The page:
Monday, July 13, 2009

I've Seen 1,200 Torture Photos

By David Swanson

This moment, in which the Attorney General of the United States claims to be considering the possibility of allowing our laws against torture to be enforced seems a good one in which to reveal that I have seen over 1,200 torture photos and a dozen videos that are in the possession of the United States military. These are photographs depicting torture, the victims of torture, and other inhuman and degrading treatment. Several videos show a prisoner intentionally slamming his head face-first very hard into a metal door. Guards filmed this from several angles rather than stopping it.

The Special Broadcasting Service (SBS) of Australia revealed several of these photographs, video of the head slamming, and video of prisoners forced to masturbate, as part of a news report broadcast in 2006. But the full collection has not been made available to the public or to a special prosecutor, although it was shown to members of Congress in 2004. When these photos are eventually made public, I encourage you to take a good look at them. After you get over feeling ill, it might be appropriate to consider Congress' past 5 years of inaction. You'll be able to feel sick all over again.

In January 2004, the military seized photos and videos that were on computers and cell phones at Abu Ghraib prison in Iraq. Those related to the abuse of prisoners amounted, as far as I know, to those in the collection I've looked at. So, this collection does not include images of torture or mistreatment that may have taken place at Abu Ghraib after that date or at other locations at any time. I have reason to believe that such photos also exist in large quantity and depict types of abuses we have not yet seen.

Most people have seen fewer than 100 photographs from Abu Ghraib. I have posted online many of those that have been made public. These are not a bad representative sample of the whole, but they are far from complete. There are, among the more than 1,200 photos, images of prisoners and of military personnel that have not been published. There are gruesome scenes here that we have not publicly seen a single image of. And the images that we have seen are, in most cases, a single image or two from a long series of photos of an incident. In many cases, the collection includes multiple series of images from one event shot with multiple cameras. The public images have in many cases been cropped and/or censored to hide faces or genitals. In the uncropped versions there are, in some cases, additional people in the frame.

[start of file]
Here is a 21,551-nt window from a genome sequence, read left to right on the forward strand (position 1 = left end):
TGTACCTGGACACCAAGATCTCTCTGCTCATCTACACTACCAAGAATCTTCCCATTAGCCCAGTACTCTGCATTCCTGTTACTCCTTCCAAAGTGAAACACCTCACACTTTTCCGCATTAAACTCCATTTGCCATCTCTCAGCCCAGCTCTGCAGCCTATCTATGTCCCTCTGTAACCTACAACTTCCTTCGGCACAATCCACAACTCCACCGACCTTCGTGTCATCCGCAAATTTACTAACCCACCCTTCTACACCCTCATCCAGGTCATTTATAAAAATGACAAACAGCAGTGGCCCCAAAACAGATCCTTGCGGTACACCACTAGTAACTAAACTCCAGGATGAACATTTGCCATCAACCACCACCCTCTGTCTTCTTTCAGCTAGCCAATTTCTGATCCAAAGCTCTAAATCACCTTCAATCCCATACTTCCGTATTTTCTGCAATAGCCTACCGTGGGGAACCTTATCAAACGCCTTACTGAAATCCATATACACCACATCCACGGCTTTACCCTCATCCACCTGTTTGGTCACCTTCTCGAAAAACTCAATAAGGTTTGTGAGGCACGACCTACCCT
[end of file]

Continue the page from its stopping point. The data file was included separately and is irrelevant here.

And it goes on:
Were these Abu Ghraib photos all made public, but those from other times and places kept hidden, and were we unaware of the executive orders, Justice Department memos, presidential signing statements, congressional reports, Red Cross reports, presidential and vice presidential televised confessions, and so forth, the military could still claim this was the isolated work of a few "bad apples". But we would have a better understanding of what that work was.

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